So any rotten floor would have to be removed from under this fiberglass edge?

Bill
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Old 03-21-2015, 06:37 PM   #7
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Originally Posted by Bill Nolen View Post
Hi Bama, Do you think that a large strip of 3/4" plywood screwed and epoxied to the underside of the floor, and overlapping the edge of the removed rotten wood, work as well as old car tags?

Would it then be necessary to add a new floor?

Bill
from the photo it looks like it is under a seat if that is it i would use the putty under the bottom then on the top then if u need more reinforcement i would use a 1/4" ply cut to fit under the hole seat , look at the putty when it is dry u may need to do no more the reason not to put any thing thicker that tags under the bottom is your braces are under there and an uneven surface can collect moisture and dirt , that is why I used tags . I am sending you a privet message .
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Old 03-21-2015, 09:36 PM   #8
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Bill,

I am adding the new 3/4" plywood under the existing floor. The existing floor has no weather protection on the underside, maybe a very old, very thin varnish. Resin thinned a bit works great to seal plywood. If the old plywood is on the bottom it will just continue to rot.

I am pretty sure that the floor is fiberglassed to the shell on both the top and bottom.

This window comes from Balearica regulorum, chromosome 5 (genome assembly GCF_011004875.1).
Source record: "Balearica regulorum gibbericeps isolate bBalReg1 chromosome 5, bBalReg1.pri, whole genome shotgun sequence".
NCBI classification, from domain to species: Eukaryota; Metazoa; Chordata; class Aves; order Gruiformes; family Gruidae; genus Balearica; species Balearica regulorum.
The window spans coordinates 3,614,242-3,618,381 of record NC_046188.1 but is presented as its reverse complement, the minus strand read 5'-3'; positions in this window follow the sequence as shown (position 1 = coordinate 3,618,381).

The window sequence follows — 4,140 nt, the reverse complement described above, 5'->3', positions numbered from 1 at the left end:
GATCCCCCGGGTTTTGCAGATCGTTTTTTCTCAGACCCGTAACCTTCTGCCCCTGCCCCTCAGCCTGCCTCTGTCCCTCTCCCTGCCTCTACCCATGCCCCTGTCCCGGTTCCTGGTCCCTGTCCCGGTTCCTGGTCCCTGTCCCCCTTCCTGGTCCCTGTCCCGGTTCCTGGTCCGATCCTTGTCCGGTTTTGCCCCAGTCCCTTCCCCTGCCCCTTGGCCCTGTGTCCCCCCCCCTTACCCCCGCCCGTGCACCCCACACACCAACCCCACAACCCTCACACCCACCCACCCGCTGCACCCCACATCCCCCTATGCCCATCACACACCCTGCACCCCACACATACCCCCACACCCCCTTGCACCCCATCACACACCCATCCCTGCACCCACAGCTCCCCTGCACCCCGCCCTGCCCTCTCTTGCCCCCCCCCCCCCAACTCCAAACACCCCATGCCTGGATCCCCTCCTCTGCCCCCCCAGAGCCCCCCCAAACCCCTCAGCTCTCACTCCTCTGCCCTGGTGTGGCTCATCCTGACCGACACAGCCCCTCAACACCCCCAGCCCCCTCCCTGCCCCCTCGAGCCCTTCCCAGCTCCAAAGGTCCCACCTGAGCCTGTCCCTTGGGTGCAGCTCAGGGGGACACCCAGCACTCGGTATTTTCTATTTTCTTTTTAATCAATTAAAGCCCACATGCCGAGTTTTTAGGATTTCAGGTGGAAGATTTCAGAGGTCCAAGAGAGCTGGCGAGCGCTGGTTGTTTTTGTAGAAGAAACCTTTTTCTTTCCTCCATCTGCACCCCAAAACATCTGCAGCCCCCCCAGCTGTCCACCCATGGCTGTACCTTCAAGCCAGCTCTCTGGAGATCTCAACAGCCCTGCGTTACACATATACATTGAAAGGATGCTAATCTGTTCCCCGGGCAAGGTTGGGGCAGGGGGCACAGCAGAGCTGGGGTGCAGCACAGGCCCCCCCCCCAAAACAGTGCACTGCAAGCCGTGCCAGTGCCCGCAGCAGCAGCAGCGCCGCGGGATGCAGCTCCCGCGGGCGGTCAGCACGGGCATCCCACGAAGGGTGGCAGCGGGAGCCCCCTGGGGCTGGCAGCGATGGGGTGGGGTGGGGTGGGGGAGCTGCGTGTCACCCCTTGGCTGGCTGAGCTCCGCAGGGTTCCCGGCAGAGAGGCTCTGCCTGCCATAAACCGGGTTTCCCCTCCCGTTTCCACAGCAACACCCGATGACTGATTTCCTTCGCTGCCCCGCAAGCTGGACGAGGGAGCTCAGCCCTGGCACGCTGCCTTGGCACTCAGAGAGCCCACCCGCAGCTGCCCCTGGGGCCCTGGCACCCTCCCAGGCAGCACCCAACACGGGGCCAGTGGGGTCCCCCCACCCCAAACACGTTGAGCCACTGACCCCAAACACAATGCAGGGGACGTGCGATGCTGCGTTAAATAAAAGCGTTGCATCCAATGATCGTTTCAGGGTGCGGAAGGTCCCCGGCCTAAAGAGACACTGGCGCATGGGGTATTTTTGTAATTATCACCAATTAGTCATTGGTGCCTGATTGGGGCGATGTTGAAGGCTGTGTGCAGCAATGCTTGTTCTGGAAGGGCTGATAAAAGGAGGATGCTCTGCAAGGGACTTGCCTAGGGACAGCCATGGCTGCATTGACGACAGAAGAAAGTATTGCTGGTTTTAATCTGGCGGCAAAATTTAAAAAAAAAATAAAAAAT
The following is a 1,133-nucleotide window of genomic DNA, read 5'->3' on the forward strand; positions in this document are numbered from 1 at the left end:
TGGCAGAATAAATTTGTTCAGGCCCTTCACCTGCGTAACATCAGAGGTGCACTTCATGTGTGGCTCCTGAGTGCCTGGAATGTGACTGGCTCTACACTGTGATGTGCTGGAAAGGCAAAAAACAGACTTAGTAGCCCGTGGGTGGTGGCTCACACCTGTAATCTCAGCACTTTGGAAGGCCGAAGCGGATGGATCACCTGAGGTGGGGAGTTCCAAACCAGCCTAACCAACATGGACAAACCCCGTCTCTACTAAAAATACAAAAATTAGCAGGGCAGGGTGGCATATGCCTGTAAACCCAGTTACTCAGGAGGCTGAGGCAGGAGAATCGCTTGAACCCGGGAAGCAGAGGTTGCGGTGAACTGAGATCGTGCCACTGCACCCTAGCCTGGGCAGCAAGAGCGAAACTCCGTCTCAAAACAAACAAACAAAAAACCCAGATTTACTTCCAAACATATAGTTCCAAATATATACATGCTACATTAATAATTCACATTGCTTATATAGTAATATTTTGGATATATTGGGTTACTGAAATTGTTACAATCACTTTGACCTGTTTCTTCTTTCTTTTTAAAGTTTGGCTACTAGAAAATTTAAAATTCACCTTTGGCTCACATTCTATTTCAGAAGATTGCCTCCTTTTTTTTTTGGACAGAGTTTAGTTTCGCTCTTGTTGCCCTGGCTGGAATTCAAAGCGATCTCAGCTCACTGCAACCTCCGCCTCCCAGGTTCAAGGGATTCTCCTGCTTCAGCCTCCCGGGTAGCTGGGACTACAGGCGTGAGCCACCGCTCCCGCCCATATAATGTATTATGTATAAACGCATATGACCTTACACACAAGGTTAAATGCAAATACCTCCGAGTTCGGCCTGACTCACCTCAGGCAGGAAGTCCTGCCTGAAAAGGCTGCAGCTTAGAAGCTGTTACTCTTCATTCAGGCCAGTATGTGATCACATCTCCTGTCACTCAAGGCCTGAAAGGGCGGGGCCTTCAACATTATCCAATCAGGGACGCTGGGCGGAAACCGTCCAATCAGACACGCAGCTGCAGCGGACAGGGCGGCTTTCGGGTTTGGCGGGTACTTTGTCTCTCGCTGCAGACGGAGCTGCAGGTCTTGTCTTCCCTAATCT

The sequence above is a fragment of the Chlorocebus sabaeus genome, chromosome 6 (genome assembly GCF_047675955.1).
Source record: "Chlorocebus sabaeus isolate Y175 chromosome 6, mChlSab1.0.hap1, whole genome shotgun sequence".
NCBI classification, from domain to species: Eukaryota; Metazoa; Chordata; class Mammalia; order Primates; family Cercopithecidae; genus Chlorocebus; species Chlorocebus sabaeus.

If this section of plywood is rotted it is likely that there are other places. I would suggest that you take a knife or screw driver around and do some poking and prodding. Two places that are notorious for rotting out are the two pieces on either side of the door. Mine were almost powder. These two pieces are necessary for proper closure of the door.

If any parts of the dance floor are rotted they are very easy to remove and replace. Just climb underneath with a pry bar and pop them up from the angle iron, the screws will likely be rusted in place. You will need to grind or cut the old screws off level with the top of the frame. Again, coating the top and bottom of the new floor with thinned resin. Your new floors should last longer than you will every need them.

If you would like to talk, send me an email with your phone number.

Bob



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Old 03-22-2015, 03:33 AM   #9
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The general consensus is that rot occurs from the inside. A leaky rivet. A failed window seal. A hose and a helper might be a good place to start. As far as the floor is concerned, I would use the site google search feature. I'm sure there are a lot of threads on floor repair/ replacement. An afternoon of reading will give you lots of ideas. Raz
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Old 03-22-2015, 05:49 AM   #10
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Do it right! There is plenty of good advice here to help!
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Old 03-22-2015, 10:28 AM   #11